JOE MADDON: You know, it just is going to depend on how sharp he is. I really think that -- if you look at the more recent game logs, I know he hasn't pitched more deeply into the game. However, of course he's capable of that. I know he's had more rest, and probably that was part of the factor, coming where he came from and how he's pitching and being utilized right now. So, I don't know, for us it would just be about being prepared. And whenever you're facing good pitchers, it's about hitting their mistakes, if the guy's on, he's on. If he is making pitches, regardless if you've seen him five times or zero times, he's going to be difficult. So you would think that the pitcher having never seen us should have somewhat of an advantage, but I also believe that skill set -- and you look at his numbers versus righties and lefties, and really a balance there, tremendously balanced, regarding how well he's done against righties, although he's not awful against lefties by any means. But I just think on that, having seen him for the first time, it's just going to depend on where he's at as much as anything and how sharp he is and where his velocity is at and his location of his breaking ball. That's going to determine -- that's just common sense. But just looking at the game logs, I think that's where this one's falling into right now.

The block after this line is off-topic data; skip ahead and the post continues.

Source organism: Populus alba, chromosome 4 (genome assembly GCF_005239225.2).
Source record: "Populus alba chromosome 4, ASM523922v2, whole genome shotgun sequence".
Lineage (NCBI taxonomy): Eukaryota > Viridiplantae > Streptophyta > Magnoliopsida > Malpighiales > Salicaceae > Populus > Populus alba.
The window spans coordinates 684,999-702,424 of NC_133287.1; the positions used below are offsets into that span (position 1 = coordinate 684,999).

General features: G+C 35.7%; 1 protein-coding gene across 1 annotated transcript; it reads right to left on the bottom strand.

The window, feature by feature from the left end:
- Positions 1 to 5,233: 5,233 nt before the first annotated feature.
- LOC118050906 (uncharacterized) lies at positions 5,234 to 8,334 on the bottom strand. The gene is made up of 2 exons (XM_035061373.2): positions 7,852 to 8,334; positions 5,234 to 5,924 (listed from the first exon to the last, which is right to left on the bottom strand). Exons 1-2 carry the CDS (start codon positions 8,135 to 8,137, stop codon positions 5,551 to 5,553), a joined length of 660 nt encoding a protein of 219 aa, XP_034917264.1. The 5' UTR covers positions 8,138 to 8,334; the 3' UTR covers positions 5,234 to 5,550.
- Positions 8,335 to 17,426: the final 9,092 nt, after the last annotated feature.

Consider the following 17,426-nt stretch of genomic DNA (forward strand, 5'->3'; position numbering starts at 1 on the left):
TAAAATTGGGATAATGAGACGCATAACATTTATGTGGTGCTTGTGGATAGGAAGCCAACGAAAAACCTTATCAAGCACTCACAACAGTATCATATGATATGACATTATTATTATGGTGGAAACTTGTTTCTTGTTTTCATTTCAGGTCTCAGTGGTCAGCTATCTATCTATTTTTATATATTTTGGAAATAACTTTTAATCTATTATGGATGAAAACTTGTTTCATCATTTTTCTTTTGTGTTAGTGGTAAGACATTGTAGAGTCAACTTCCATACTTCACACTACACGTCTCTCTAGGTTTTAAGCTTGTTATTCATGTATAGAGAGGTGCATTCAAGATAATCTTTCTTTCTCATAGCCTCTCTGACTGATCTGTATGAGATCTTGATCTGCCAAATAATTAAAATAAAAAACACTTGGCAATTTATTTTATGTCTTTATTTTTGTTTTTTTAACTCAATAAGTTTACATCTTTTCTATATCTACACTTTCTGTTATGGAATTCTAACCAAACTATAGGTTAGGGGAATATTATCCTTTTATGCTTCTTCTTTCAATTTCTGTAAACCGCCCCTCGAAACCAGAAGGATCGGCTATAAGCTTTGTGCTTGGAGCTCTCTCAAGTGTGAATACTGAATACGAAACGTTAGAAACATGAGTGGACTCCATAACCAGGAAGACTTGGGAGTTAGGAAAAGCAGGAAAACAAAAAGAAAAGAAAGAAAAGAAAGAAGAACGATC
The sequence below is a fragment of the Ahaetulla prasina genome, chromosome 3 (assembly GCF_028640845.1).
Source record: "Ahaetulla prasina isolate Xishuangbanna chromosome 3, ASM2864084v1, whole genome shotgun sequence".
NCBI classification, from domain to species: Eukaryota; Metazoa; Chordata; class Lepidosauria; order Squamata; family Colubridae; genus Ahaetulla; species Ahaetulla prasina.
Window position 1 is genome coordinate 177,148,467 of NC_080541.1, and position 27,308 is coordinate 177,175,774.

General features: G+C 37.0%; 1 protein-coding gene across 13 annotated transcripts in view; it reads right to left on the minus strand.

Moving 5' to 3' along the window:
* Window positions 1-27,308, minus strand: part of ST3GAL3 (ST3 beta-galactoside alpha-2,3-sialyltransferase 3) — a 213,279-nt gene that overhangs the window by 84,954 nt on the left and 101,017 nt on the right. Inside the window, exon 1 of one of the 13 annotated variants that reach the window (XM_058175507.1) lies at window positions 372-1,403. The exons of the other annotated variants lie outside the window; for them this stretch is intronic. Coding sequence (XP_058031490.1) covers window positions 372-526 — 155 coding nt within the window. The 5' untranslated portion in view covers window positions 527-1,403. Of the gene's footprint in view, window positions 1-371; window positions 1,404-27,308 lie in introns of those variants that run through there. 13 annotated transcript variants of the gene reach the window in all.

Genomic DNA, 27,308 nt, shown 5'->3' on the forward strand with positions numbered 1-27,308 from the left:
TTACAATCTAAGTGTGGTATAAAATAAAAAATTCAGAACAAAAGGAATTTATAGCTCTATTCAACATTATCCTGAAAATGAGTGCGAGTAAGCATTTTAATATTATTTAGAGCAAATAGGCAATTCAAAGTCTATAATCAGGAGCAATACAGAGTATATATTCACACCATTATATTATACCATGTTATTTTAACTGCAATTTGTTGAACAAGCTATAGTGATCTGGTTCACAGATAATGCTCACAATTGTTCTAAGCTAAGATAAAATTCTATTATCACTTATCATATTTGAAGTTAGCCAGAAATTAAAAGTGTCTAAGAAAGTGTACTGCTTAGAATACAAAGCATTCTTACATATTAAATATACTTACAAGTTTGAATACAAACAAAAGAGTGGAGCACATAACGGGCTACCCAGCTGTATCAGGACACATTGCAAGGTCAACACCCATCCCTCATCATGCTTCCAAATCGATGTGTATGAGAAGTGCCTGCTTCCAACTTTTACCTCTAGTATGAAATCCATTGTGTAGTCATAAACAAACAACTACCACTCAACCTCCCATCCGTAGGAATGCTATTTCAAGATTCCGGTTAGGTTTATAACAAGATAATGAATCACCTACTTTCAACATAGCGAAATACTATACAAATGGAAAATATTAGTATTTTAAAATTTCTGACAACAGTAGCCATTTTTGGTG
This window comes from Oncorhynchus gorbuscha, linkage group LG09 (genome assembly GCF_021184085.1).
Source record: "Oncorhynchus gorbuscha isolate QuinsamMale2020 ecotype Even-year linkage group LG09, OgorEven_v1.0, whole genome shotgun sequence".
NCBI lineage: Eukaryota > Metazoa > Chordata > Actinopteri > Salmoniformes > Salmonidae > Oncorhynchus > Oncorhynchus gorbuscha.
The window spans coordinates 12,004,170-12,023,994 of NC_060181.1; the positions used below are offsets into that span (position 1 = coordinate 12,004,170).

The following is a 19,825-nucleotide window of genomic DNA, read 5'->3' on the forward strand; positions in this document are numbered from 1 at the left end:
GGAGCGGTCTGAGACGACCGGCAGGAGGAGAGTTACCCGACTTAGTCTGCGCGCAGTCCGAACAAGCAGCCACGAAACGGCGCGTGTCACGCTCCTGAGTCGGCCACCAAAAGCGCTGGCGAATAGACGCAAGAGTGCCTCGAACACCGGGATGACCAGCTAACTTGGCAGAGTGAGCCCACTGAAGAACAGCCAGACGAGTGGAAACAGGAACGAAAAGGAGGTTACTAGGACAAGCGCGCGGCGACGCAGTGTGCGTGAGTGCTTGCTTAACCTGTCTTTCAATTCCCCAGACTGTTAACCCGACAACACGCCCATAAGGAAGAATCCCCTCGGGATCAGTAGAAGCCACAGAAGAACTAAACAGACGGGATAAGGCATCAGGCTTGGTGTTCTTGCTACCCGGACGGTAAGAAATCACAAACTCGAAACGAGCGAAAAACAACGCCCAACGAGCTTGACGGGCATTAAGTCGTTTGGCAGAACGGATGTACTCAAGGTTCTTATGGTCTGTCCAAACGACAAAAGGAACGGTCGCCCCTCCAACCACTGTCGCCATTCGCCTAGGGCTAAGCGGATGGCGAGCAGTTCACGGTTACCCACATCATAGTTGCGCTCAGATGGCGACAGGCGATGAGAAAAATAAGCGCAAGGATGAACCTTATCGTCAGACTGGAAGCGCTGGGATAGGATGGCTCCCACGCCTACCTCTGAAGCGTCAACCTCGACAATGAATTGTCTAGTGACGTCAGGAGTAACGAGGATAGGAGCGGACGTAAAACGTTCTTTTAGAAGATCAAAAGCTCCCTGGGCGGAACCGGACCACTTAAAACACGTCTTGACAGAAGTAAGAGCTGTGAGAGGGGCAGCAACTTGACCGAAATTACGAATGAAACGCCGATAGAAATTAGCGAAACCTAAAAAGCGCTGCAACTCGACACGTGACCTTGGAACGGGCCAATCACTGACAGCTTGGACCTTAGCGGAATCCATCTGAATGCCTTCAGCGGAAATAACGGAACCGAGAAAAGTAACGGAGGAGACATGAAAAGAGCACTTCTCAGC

Q. You said Lester for tomorrow. Are you still configuring the rest of the starting rotation?
JOE MADDON: It's been configured. Kyle, Kyle, and then Jake and then John.
Q. You said the other night that you told your team before the last series something bad's going to happen. The way they responded in Game 4, how much did they use that going forward when they're in a bad spot? And I guess in a bigger picture, how much did last year's experience in the NLCS help this year?